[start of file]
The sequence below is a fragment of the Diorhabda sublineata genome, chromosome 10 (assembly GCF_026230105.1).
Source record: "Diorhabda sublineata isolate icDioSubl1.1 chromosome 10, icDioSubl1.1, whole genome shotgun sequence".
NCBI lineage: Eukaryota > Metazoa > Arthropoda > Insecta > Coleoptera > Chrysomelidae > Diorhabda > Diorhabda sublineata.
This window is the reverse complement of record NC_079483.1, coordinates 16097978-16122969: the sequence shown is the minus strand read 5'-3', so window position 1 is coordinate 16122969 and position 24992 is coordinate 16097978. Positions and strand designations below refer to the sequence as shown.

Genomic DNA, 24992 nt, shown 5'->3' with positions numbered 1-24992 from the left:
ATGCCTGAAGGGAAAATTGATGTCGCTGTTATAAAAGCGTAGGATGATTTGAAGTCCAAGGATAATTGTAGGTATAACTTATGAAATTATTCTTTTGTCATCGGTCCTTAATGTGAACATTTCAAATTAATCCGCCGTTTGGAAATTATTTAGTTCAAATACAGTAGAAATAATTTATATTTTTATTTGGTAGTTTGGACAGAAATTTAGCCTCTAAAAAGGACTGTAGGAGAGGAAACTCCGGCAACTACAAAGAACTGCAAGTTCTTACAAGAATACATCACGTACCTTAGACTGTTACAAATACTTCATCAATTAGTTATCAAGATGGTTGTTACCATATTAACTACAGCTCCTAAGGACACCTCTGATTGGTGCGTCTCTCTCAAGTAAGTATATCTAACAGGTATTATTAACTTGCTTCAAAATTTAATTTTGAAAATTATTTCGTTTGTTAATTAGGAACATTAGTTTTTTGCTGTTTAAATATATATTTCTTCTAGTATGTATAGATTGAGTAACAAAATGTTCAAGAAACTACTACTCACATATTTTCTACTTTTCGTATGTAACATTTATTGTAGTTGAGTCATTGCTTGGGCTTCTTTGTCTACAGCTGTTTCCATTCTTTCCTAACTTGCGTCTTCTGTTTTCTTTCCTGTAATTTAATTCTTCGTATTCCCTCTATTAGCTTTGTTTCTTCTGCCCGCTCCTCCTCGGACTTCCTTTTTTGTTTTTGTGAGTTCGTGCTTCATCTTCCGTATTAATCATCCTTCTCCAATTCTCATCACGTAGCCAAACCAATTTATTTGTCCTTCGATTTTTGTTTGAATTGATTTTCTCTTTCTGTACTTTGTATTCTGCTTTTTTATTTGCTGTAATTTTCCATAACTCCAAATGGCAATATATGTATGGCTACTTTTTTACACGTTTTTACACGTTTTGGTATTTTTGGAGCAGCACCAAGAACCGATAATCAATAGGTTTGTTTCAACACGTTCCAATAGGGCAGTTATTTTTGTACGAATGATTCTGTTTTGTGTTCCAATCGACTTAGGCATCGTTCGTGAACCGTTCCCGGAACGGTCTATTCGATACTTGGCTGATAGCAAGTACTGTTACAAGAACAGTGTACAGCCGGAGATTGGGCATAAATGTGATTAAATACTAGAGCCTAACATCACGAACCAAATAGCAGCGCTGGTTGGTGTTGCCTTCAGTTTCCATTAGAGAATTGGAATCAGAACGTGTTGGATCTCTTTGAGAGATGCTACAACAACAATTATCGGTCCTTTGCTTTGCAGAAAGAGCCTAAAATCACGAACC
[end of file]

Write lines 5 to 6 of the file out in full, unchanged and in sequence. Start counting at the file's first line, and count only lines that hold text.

Genomic DNA, 24992 nt, shown 5'->3' with positions numbered 1-24992 from the left:
ATGCCTGAAGGGAAAATTGATGTCGCTGTTATAAAAGCGTAGGATGATTTGAAGTCCAAGGATAATTGTAGGTATAACTTATGAAATTATTCTTTTGTCATCGGTCCTTAATGTGAACATTTCAAATTAATCCGCCGTTTGGAAATTATTTAGTTCAAATACAGTAGAAATAATTTATATTTTTATTTGGTAGTTTGGACAGAAATTTAGCCTCTAAAAAGGACTGTAGGAGAGGAAACTCCGGCAACTACAAAGAACTGCAAGTTCTTACAAGAATACATCACGTACCTTAGACTGTTACAAATACTTCATCAATTAGTTATCAAGATGGTTGTTACCATATTAACTACAGCTCCTAAGGACACCTCTGATTGGTGCGTCTCTCTCAAGTAAGTATATCTAACAGGTATTATTAACTTGCTTCAAAATTTAATTTTGAAAATTATTTCGTTTGTTAATTAGGAACATTAGTTTTTTGCTGTTTAAATATATATTTCTTCTAGTATGTATAGATTGAGTAACAAAATGTTCAAGAAACTACTACTCACATATTTTCTACTTTTCGTATGTAACATTTATTGTAGTTGAGTCATTGCTTGGGCTTCTTTGTCTACAGCTGTTTCCATTCTTTCCTAACTTGCGTCTTCTGTTTTCTTTCCTGTAATTTAATTCTTCGTATTCCCTCTATTAGCTTTGTTTCTTCTGCCCGCTCCTCCTCGGACTTCCTTTTTTGTTTTTGTGAGTTCGTGCTTCATCTTCCGTATTAATCATCCTTCTCCAATTCTCATCACGTAGCCAAACCAATTTATTTGTCCTTCGATTTTTGTTTGAATTGATTTTCTCTTTCTGTACTTTGTATTCTGCTTTTTTATTTGCTGTAATTTTCCATAACTCCAAATGGCAATATATGTATGGCTACTTTTTTACACGTTTTTACACGTTTTGGTATTTTTGGAGCAGCACCAAGAACCGATAATCAATAGGTTTGTTTCAACACGTTCCAATAGGGCAGTTATTTTTGTACGAATGATTCTGTTTTGTGTTCCAATCGACTTAGGCATCGTTCGTGAACCGTTCCCGGAACGGTCTATTCGATACTTGGCTGATAGCAAGTACTGTTACAAGAACAGTGTACAGCCGGAGATTGGGCATAAATGTGATTAAATACTAGAGCCTAACATCACGAACCAAATAGCAGCGCTGGTTGGTGTTGCCTTCAGTTTCCATTAGAGAATTGGAATCAGAACGTGTTGGATCTCTTTGAGAGATGCTACAACAACAATTATCGGTCCTTTGCTTTGCAGAAAGAGCCTAAAATCACGAACC